As life goes by, only precious memories remain

In the last century, the habit I wore had a small pocket at the top right near my shoulder. Not far from my beating heart. A heart that beat with the desire to be a good and obedient novice. (I did say it was in the last century.)

During our training, we were taught the value of renouncing material possessions. The only gift from our parents that we were allowed to keep was a small pocket watch that fit in this pocket. The day I took the habit, my parents gave me a watch. The back had an engraving with my name and the date. It was a good watch. My mother wanted the best for her daughter, the nun. My father probably engaged the jeweler in a discussion to get a better price.

After habits changed to modern dress codes – well, we thought they were modern – and we moved from convents to smaller houses and apartments, we took turns preparing meals. I loved to cook big — for the sisters I lived with and for friends and family. So I’ve accumulated a few favorite kitchen utensils.

Although the hoarding of material possessions was not encouraged, my favorite personal possessions were my books. A small library was eventually replaced by much larger ones.

Dressed in my modern wardrobe, I no longer had a watch pocket, but I still had the watch I treasured for the memories that came with it. I kept it in a little jewelry box in my dresser. At the time, I was teaching in a high school and living in the convent of the hospital where our sisters served. The gruff older sister who was in charge of the nursing school was a wonderful presence. I was a little scared of her at first, but soon realized she was the nicest person I’ve ever met. I have often perched at his knees learning many life lessons.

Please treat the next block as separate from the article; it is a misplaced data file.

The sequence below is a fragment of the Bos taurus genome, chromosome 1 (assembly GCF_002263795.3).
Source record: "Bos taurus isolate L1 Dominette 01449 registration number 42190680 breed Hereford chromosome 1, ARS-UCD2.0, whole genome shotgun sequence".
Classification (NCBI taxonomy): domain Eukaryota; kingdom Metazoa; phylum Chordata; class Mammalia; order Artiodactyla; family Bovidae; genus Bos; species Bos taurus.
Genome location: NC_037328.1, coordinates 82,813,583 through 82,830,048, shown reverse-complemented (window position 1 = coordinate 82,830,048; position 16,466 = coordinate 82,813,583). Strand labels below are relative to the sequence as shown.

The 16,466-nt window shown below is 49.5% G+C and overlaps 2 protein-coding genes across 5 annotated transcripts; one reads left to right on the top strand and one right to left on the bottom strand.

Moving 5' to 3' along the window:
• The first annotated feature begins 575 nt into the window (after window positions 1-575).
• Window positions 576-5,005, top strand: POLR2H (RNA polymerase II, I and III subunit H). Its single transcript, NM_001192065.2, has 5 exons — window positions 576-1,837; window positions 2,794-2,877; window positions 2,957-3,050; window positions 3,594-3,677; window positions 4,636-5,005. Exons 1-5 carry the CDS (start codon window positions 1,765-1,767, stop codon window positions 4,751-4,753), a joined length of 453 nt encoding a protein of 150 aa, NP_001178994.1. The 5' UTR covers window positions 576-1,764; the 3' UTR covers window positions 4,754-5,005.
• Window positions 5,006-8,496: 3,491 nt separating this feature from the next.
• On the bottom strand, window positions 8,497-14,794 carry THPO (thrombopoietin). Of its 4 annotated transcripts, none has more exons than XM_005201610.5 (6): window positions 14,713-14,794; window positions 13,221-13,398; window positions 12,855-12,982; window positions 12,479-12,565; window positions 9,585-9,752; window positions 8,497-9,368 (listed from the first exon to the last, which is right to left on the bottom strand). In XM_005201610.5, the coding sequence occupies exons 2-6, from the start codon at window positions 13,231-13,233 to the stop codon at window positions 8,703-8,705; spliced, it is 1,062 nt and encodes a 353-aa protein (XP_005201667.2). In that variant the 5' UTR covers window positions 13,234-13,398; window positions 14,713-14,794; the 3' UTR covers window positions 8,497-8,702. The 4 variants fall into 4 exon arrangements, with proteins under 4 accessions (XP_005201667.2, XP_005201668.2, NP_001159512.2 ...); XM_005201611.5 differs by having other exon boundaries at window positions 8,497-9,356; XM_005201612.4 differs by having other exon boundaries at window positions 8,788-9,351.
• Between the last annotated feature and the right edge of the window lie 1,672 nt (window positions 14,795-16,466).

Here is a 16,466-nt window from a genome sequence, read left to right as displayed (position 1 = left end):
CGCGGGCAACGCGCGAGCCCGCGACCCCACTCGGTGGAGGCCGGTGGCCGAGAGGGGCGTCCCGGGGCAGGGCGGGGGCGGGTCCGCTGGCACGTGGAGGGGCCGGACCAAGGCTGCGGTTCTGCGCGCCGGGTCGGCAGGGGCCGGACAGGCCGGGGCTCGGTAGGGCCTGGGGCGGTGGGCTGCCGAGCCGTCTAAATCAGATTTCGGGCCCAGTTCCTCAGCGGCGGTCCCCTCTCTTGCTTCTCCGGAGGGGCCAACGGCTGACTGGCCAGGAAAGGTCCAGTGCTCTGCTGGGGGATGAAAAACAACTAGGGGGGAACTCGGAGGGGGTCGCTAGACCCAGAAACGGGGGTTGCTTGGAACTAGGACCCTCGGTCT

She still wore the habit, all white, as our nursing sisters did. Her watch was dead, she said. “I have one you can borrow,” I offered. I went to my little jewelry box, took out my engraved watch and gave it to her.

A few weeks later, she felt sick to my stomach when she told me that my watch had gone through the hospital laundry – still in that little pocket near her right shoulder. Not far from heartbeats. She gave me the recovered pieces. Hiding the feelings in the pit of my stomach, I put on a happy face and told her not to worry. It was just a watch, just an object. But I kept the coins in that jewelry box for years.

Recently in this century, I decided to start downsizing. I had helped clean homes where one sister had died and another had moved to a nursing unit at our motherhouse. Garbage on garbage. I decided that I didn’t want anyone to have to go through this when I left my little apartment. It’s time to downsize.

First the watch parts. Out. Then the books. I sorted them into piles. I had to keep the most precious. Others are gone or donated.

Then the kitchen. I was no longer cooking big with my friends and family at my table. Some are already gone forever. Favorite kitchen utensils: given away or donated.

I continue to sort and reduce my footprint. As hard as it was to see some things – things — leaving, there is no comparison with the pain of seeing people leave. People. I can’t let people go. From my heart print. Death of brain or body…please God, not another.

This is a downside of aging: survivor. First grandparents, then parents, now brothers, now lifelong friends. I once read an opinion that said that humans invented God so as not to fear death so much. It does not work like that. For me, the greatest fear of death is not my own but the loss of skin-to-skin contact with those I have loved all my life.

Take my watch. Take my books. My pots and pans. Each of my possessions. Easy. But give me a little more time, please, with skin and bones, with beating hearts and working brains. ‘Cause when you don’t, my heart breaks over and over again.

What remains are precious memories, held close. A mother who wanted the best for her daughter. A nice old woman who taught me about life. Friends who sat at my table and enjoyed great food.

There must be a reason why I survive. Perhaps to keep them alive in the memory, in the stories told, in the faces remembered, in the dreams shared.

I settled down to ignore things and to embrace hearts that no longer beat. They keep me going. They are the ones I will never let go. They still live in me.

Love remembers. The greatest joy and the deepest pain. Who could ask for anything else?

Amanda J. Marsh